Greeks clashed on the streets of Athens and in the halls of government Friday, as protesters grew violent and one after another cabinet minister resigned, a day after the nation’s leaders accepted foreign lenders’ demands for tough austerity cuts to try to stave off bankruptcy.

By late evening, six cabinet members had resigned and Prime Minister Lucas Papademos went on state television to threaten members of his shaky coalition government with expulsion if they opposed making sweeping spending cuts in exchange for a bailout that would keep Greece from defaulting on its debts by mid-March. A Greek bankruptcy could shake the euro zone and potentially wreak havoc throughout the global financial system…

But protests over the austerity plans were already paralyzing the capital, as thousands marched during a demonstration led by the country’s two largest unions. The new mandates will reduce the minimum wage to $780 a month from $1,000 a month, slash social entitlements, freeze salaries for years and cut 150,000 workers from government payrolls by the end of 2015. Greek unemployment already stands at 20.9 percent.

Some protesters threw gasoline bombs and stones at riot police, who responded with tear gas, the Associated Press reported. Police said that eight officers and two protesters were injured. The unions called for a 48-hour general strike, the second this week, and much of Athens was shut down…

“Of course we do not want to be outside the E.U., but we can get by without being under the German jackboot,” Karatzaferis [head of a junior partner in Greece’s coalition government] said at a news conference. “I would rather starve.”

This is the problem with the Eurozone.  There’s a currency union.  But no political union.  While the Germans were being responsible (for they have a history of hyperinflation they don’t want to repeat seeing that it gave the world Adolf Hitler) the Greeks were spending beyond their means.  And may have fudged their numbers to join the monetary union.  And now the Greeks are broke.  And they need someone to bail them out.  And guess who is the richest in the Eurozone?  That’s right.  Those responsible Germans.  And what do some Greeks call the only people who can bail them out?  Jackboots.  A not so veiled Nazi slur.  With love like that they’ll never be a political union in the Eurozone.  And perhaps no Eurozone when countries start going bankrupt.  Starting with Greece this March.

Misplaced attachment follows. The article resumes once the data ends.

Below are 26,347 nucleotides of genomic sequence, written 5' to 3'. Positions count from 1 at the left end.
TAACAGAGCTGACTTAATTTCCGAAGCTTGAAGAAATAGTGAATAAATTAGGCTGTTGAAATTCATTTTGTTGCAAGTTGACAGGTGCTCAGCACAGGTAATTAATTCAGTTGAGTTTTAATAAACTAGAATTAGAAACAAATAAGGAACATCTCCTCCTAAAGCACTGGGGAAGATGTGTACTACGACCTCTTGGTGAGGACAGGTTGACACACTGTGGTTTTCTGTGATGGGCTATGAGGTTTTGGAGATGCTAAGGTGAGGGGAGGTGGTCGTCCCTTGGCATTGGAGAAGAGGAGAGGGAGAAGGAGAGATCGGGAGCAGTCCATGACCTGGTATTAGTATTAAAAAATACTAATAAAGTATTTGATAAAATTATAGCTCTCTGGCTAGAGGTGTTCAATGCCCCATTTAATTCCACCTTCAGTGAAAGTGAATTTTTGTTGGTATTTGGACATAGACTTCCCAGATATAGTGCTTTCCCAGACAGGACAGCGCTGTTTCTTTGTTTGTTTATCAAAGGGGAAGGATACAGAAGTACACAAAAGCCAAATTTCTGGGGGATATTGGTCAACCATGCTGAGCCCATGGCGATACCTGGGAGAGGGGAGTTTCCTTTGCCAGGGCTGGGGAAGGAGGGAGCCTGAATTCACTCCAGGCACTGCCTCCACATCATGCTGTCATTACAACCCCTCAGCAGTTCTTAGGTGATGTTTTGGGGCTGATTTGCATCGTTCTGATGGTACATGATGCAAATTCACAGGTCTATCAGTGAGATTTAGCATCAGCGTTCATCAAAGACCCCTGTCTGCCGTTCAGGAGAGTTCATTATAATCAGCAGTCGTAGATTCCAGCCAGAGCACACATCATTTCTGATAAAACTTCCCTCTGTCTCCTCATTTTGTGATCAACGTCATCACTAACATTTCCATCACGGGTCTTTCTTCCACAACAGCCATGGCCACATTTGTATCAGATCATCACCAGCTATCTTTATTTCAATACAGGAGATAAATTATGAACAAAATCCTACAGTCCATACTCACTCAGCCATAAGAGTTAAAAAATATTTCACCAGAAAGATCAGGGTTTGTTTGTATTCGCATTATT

The Greeks are well on their way on the Road to Serfdom.  The public sector has grown so large that those left in the private sector can no longer pay for them.  Which gives them a very unfortunate choice.  Either shrink the public sector by slashing costs.  Or kill the private sector entirely.  And make all Greeks serfs in a new state economy of subsistence.  Where everyone will be equal in their suffering.  Except, of course, those in the ruling class.  Who will be more equal than others.  And will be able to enjoy their lives.  Much like in North Korea.  Where Kim Jong il carried a few extra pounds while his people suffered famines.  Of course, before that happens there will be a great exodus as Greeks flee their country.  Which will inundate other countries with refugees.  And cheap labor.  As refugees typically are.  Throwing their economies into turmoil.  Spreading the Greek contagion throughout Europe.